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Is misty and mild and not like January at all.
This is our fifth winter at Maplehurst, and we’ve never waited so long for real snow.
But it’s cold enough. The woodstove in the kitchen is pouring out heat while I study my stack of seed catalogs. I am often asked about my favorites. This year, I’ve ordered vegetable seeds from Seed Savers, Park Seed, Burpee, and Pinetree. I love the conservation work of Seed Savers as well as their highly curated collection of heirlooms, and I appreciate the very low prices at Pinetree (though, twice, my Pinetree seeds have been mislabeled).
I’ve also ordered flower seeds from Renee’s Garden Seeds and dahlias from Swan Island Dahlias. In a month or two, I may order a few new David Austin roses. Last year, I planted four Lady of Shalott shrub roses. While orange has never been my favorite color, the flowers have a great deal of pink and coral, and they were so healthy and vigorous and constant in their blooming that I fell in love. Plus, the name. I care very much about names in paint and roses and crayons, though not so much in lipstick.
If you are unfamiliar with David Austin roses, they are often called “English roses.” They are bred to look and smell like old-fashioned roses, but they bloom continuously. This year, I have my eye on Munstead Wood though I don’t yet know where I might put it. However, I never let that stop me.
Now you might be wondering why anyone would choose a once-flowering antique rose if they could plant a modern English rose. Personally, I love to plant both. The modern roses give me flowers in spring and fall (and frequently in-between), but the antiques put all of their effort into one extravagant spring explosion of scent and color. There’s nothing else like it. Besides, no one ever complained that a peony only blooms in May.
Besides seed catalogs, I am consulting my favorite and most practical gardening book: The Garden Primer by Barbara Damrosch. I am reading a recently-released book called Getaway with God: The Everywoman’s Guide to Personal Retreat by Letitia Suk. This one is a great resource for any woman considering a personal spiritual retreat in the new year. I am also finishing a library copy of Phyllis Tickle’s wonderful little book What the Land Already Knows: Winter’s Sacred Days. I may have shed a few tears when I discovered that this gem is out of print and used copies cost a small fortune. Now I know what to look for at the used bookstores!
In the kitchen, we’ve been enjoying Jenny Rosenstrach’s new cookbook How to Celebrate Everything. Attention: she has a recipe for a thin crust pizza with garbanzo beans (among other toppings), and it may be the most delicious pizza I have ever eaten. I know. I was skeptical, too. Now I want to eat it every day. It’s the perfect salty, savory pizza for winter. Possibly, I will tire of it in time to resume my homemade pesto pizzas in summer. Possibly.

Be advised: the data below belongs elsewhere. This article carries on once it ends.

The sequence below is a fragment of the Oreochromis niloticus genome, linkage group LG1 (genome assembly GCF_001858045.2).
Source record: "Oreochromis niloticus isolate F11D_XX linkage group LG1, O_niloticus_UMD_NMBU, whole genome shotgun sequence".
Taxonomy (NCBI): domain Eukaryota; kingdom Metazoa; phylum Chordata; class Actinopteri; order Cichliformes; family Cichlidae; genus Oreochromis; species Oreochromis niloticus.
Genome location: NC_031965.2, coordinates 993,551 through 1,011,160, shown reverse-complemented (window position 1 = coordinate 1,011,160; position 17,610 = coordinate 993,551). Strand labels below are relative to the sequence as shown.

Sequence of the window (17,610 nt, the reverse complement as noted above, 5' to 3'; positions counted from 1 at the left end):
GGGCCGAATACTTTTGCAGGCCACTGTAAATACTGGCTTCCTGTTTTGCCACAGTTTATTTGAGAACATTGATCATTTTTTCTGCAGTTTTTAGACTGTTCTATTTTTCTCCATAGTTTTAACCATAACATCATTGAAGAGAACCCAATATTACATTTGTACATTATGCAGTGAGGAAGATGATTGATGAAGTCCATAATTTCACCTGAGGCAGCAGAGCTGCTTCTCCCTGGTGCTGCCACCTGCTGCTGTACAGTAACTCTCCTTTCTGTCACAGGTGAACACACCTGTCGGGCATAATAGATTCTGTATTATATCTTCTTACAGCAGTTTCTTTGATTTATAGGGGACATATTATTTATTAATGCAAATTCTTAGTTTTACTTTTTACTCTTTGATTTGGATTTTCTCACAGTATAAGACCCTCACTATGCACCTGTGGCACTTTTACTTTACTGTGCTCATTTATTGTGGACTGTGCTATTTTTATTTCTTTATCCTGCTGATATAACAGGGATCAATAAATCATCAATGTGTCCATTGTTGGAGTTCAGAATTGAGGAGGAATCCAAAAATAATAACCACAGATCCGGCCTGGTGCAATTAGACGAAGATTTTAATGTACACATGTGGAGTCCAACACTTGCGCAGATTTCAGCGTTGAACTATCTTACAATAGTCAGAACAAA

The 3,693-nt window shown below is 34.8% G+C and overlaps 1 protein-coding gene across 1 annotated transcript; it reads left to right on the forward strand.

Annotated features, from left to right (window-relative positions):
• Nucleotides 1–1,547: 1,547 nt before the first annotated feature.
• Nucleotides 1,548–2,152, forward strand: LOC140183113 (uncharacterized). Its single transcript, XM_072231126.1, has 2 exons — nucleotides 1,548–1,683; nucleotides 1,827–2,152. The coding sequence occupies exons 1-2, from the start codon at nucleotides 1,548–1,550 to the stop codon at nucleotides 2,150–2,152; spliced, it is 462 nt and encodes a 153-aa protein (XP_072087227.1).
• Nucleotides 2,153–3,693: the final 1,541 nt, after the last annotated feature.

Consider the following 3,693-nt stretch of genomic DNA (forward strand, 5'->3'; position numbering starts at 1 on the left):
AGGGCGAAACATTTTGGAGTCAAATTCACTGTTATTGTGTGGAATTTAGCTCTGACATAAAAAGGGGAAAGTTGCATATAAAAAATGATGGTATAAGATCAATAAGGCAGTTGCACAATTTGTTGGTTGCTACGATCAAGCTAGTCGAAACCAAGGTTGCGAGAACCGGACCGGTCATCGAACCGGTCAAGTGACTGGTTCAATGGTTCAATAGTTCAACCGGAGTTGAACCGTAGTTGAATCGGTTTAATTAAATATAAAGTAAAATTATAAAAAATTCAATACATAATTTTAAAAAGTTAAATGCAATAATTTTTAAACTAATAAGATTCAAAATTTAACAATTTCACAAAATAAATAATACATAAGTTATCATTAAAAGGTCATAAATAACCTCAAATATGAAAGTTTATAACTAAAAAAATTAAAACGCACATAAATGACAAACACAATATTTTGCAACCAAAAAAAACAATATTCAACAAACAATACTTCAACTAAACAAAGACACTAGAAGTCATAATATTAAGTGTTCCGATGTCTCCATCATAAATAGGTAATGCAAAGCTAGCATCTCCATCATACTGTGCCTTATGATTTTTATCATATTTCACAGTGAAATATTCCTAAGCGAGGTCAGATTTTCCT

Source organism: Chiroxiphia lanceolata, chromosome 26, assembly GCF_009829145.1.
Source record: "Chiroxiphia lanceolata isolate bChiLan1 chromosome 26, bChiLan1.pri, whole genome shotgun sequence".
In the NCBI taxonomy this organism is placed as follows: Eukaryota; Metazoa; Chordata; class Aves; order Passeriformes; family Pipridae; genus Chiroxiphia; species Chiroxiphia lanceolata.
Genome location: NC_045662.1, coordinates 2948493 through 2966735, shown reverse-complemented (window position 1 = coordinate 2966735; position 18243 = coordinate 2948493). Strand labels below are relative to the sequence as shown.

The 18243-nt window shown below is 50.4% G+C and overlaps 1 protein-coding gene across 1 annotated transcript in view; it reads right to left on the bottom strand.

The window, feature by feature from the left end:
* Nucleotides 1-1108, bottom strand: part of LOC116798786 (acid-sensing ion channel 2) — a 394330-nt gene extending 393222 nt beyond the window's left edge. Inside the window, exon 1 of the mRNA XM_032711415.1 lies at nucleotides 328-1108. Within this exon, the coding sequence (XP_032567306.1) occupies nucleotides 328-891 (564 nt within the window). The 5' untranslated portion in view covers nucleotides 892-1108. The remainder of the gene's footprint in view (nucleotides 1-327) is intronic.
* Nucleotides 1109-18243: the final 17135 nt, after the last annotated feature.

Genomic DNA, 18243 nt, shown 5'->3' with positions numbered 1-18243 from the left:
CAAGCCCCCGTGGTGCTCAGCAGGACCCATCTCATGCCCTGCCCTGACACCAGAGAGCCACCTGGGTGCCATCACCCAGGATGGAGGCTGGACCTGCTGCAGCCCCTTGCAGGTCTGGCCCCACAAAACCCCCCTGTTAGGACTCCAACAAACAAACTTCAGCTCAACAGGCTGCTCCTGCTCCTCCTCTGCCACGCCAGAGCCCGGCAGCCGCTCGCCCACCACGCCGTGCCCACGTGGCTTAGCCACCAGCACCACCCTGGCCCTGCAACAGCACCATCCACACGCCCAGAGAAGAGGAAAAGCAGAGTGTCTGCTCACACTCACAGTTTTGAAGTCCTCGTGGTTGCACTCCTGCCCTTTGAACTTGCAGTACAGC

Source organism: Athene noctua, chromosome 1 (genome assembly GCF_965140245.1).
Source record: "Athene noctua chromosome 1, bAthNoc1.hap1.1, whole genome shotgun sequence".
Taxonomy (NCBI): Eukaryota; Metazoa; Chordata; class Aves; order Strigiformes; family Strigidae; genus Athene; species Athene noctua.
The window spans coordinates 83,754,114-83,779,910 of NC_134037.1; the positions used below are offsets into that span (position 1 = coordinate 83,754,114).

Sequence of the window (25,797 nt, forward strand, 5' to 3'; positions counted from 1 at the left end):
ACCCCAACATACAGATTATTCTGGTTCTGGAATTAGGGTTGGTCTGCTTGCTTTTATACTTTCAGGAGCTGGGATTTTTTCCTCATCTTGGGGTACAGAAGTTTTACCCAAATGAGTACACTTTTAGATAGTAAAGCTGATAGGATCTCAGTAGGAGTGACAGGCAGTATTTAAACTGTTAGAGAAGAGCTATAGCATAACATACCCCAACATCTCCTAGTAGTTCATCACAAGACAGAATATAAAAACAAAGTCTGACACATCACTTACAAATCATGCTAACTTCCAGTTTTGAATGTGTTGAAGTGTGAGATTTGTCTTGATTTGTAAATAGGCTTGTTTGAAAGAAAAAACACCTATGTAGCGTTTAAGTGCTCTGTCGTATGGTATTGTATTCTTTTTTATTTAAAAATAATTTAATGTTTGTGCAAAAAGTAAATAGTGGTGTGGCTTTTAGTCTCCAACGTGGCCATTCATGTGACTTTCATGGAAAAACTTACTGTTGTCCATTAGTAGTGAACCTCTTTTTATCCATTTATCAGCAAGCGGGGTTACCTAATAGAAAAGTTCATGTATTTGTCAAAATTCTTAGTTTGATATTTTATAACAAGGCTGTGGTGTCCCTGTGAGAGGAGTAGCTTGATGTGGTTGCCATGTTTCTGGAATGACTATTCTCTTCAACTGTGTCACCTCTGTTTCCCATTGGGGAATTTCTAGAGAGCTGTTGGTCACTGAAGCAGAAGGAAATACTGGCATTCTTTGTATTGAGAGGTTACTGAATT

Speaking of the kitchen, I have a new post up today at Grace Table. It’s a reflection on the new year, how to cultivate a habit of hospitality, and includes my method for home-brewed kombucha.
What new things are you most eager to see, do, make, or grow in 2017?
Happy New Year! Thanks, as always, for reading along. I am grateful for each one of you.
(P.S. If you’d like to make more frequent virtual visits to Maplehurst, I share a photo on Instagram nearly every day. I’d love to connect with you there.)
Ready or not the seasons are shifting.
Of course, we know in our heads that all time moves at the same speed, but our hearts simply will go on beating to some other, more mysterious, rhythm.
Sometimes the gap between those two experiences of time feels like a chasm. We stand on the edge, our hearts out of sync with the calendar, and we fear we will tumble, head over heels, into emptiness. But there are other days. Like Advent days. Then the gap between head-time and heart-time becomes a sacred place and a welcome retreat.
In the last November chapter of Roots and Sky, I wrote this:
I believe in sacred time. We may live in a world of Sunday-morning soccer games, Sunday-afternoon birthday parties, and twenty-four-hour shopping, but I believe there are days when eternity floods our time-bound existence. Days like a cup that runneth over. I also know that without some effort on my part, all time tends to look exactly the same, whether or not it is the same. Advent is beginning, and I want to set aside the days. To mark them off and probe their depths.
The primary way I do that, alone and together with my husband and children, is through books. If you have followed this blog for any length of time, you know that my archives are full of book recommendations for Advent and Christmas. I recently updated the page ( These Farmhouse Bookshelves) where you can explore all those links.
However, with Advent beginning on Sunday, and the first of December only days away, I thought a little roundup was in order. Here are several new-to-me titles and a shelf-full of old favorites.
And, for those of you who can’t think of Advent until after you’ve eaten your Thanksgiving turkey, here is my latest post at Grace Table. It’s a reflection on grief and gratitude and includes a recipe for the prettiest dish I placed on my holiday table last year. Enjoy!
My friend Kris Camealy has just published a beautiful new Advent devotional, Come, Lord Jesus: The Weight of Waiting. I read an advance copy months ago, but I am looking forward to reading it again, more slowly and prayerfully, through the month of December.
I have forgotten now who recommended to me Light Upon Light: A Literary Guide to Prayer for Advent, Christmas, and Epiphany by Sarah Arthur. I’ve only skimmed the pages, but these words from the book jacket have me eager to dive in: “Readers are invited to experience Advent, Christmas, and Epiphany in its raw strangeness, stripped of sentiment ….” Those words remind me of Madeleine L’Engle’s description of Advent as The Irrational Season (another favorite book for this season).